It’s Christmas at Walgreens, apparently. I walked in looking for one item and found myself staring at the aisles covered in tinsel and Christmas lights.
I have a love/hate relationship with early Christmas—that is, anything Christmas coming out before Thanksgiving. On one hand, I think we in America spend way too much money and too much time on an over-commercialized, sensationalized shopping season. On the other hand, I may or may not have already listened to some classical Christmas music on Pandora in my office.
As a pastor, I feel that I have to get Christmas when I can get it. If I wait until Advent to start preparing, I have no time. I am rushed with the busy-ness of church activities—the greening of the church, the lighting of the Advent candles, the Christmas bazaars and the special services all the way up to Christmas Eve. Then it’s Christmas Day, and it’s over. I know, I know—technically Christmas lasts twelve days, but our American culture doesn’t know that. If we’re lucky it lasts until New Year’s but the music stations have changed over by December 26th.
The last few years, my attitudes on Christmas have changed. There are two separate Christmas celebrations: one in the church, that begins in Advent and lasts through Epiphany celebrating the waiting, the incarnation, and the revelation of Christ to the world. The second is this overtly consumer-driven holiday about presents and crazy decorating and overeating.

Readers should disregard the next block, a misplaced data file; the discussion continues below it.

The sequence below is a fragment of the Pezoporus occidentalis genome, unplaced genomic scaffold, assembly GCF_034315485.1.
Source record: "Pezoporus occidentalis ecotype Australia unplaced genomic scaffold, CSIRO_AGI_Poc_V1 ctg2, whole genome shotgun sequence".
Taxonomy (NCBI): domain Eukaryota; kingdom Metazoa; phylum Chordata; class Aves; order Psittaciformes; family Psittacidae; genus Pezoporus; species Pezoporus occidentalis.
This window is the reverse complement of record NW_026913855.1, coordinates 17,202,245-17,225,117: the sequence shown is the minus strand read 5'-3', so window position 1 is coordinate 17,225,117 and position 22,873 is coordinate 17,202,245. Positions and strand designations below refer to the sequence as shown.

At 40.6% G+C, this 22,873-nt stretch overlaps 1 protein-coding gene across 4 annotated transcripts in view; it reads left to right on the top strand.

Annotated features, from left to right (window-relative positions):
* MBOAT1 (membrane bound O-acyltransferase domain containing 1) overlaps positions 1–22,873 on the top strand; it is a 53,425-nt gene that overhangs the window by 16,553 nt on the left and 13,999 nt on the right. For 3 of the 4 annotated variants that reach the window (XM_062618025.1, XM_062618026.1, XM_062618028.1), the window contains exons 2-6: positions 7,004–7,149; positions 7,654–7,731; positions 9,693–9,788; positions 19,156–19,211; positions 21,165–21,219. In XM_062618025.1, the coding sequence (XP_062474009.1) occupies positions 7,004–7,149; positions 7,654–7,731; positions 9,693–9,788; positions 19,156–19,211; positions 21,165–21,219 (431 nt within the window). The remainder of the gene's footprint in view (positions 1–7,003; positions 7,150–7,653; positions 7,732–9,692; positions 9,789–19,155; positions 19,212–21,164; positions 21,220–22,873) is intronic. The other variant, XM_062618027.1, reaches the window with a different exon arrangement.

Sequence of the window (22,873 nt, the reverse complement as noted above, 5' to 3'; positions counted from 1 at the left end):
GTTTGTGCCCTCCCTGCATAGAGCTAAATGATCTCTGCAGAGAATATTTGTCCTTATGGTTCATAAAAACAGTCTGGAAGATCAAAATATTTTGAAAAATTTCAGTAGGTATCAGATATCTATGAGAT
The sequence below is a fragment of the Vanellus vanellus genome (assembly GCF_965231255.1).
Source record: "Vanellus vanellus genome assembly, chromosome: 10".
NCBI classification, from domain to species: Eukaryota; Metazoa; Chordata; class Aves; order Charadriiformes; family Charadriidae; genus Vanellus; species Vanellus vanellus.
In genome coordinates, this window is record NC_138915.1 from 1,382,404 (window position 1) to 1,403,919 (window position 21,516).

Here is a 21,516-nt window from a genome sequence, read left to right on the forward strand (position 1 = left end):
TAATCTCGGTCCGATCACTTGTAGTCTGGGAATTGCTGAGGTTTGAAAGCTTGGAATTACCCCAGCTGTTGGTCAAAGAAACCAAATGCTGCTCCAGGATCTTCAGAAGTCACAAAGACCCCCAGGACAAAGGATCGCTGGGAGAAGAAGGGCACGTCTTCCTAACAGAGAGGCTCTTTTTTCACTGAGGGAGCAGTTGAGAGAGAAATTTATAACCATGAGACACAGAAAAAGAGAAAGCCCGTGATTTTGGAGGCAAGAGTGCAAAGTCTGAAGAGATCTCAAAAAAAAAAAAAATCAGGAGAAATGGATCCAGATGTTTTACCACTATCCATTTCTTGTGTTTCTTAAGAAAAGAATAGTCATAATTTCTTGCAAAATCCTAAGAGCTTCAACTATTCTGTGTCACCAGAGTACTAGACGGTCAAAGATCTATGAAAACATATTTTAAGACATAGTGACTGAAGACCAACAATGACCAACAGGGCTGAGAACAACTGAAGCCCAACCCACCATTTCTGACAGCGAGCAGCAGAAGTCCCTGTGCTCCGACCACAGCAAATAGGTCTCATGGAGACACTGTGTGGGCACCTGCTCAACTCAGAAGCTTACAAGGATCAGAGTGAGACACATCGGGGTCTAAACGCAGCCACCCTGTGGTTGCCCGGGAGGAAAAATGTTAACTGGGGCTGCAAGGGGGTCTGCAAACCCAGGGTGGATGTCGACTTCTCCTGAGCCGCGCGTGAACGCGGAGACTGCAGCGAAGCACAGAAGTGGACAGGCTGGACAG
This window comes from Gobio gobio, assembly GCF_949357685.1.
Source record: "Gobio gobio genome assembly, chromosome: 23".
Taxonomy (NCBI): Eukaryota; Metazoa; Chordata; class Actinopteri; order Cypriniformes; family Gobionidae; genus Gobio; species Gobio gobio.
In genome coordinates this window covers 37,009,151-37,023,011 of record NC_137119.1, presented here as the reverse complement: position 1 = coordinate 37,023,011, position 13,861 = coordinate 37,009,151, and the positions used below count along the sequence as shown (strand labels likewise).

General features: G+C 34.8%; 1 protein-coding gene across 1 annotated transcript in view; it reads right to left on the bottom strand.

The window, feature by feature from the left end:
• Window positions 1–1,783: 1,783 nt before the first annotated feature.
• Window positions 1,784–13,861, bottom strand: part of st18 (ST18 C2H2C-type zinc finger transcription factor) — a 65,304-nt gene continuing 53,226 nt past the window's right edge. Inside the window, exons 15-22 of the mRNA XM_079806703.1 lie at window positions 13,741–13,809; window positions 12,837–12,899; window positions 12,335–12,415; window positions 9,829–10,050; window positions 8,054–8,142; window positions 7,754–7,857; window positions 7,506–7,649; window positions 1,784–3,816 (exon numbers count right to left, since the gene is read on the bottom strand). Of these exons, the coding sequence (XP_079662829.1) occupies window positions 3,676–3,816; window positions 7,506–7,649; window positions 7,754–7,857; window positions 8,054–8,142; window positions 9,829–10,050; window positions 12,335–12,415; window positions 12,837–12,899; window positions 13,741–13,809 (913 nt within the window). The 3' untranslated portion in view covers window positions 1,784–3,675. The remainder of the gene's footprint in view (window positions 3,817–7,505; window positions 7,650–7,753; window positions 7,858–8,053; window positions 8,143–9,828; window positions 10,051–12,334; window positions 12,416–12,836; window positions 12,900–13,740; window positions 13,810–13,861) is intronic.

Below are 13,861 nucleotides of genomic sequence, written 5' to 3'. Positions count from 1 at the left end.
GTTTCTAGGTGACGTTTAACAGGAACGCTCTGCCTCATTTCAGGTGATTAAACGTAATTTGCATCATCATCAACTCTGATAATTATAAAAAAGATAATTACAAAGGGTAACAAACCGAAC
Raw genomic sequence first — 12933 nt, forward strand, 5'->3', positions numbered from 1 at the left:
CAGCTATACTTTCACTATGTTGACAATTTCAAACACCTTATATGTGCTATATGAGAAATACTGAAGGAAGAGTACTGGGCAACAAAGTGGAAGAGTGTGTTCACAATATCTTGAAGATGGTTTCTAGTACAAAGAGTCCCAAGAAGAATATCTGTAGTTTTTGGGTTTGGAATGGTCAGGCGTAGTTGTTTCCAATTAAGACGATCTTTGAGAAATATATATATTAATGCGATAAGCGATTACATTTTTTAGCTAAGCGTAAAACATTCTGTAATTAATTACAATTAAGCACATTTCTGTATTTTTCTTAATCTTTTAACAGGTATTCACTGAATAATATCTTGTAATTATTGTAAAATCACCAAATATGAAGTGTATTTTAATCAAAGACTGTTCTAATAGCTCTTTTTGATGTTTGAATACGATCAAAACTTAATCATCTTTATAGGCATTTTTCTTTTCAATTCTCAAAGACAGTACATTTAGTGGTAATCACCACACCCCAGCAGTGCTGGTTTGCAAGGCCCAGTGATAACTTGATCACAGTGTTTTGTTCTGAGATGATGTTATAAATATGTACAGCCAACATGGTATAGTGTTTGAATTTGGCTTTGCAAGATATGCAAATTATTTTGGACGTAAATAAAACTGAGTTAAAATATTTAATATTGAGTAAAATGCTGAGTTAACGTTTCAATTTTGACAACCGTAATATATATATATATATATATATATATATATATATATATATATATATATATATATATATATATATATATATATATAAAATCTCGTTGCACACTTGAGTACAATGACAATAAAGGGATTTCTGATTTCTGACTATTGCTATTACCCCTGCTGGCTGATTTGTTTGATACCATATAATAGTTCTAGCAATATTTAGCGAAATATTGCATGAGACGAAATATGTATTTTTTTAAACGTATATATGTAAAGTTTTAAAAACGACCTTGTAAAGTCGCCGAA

But there is a third option for me, that I didn’t even realize I could choose as a Christian minister. It’s the season of “Peace on Earth.” This idea not only that we ought to do good things for one another and give to charity, but this season of when you light candles, drink hot chocolate by the fire, and do nothing else, but maybe watch snow fall if you live in a place that has snow. Peace not only to brothers and sisters in the world, but peace for me. Peace in me. Peace on earth and peace within me.
Peace where I can listen to Silent Night played softly on the classical station and not worry about burning my hand as I pass the candle. Peace where I can rest and not be run ragged. Peace where I can, if I choose to, contemplate the incarnation or take a nap in the darkness of winter. Peace where I can remember I am just as human as anyone else, and it is ok to be a little excited on Christmas morning.
So I will continue to speak out against the consumption of Christmas. I will continue to advocate year-round acts of goodwill and awareness of the poor and hungry. I will continue to preach on the incarnation and the “Reason for the Season” in the church. I will continue to be disgruntled a bit when I see Christmas for sale in the early fall and it’s not even Thanksgiving yet. But I also will close the office door, sit quietly in my chair, and hum “O Come, O Come, Emmanuel,” even if the MLB playoffs are still on TV. I’m finding my Peace on Earth.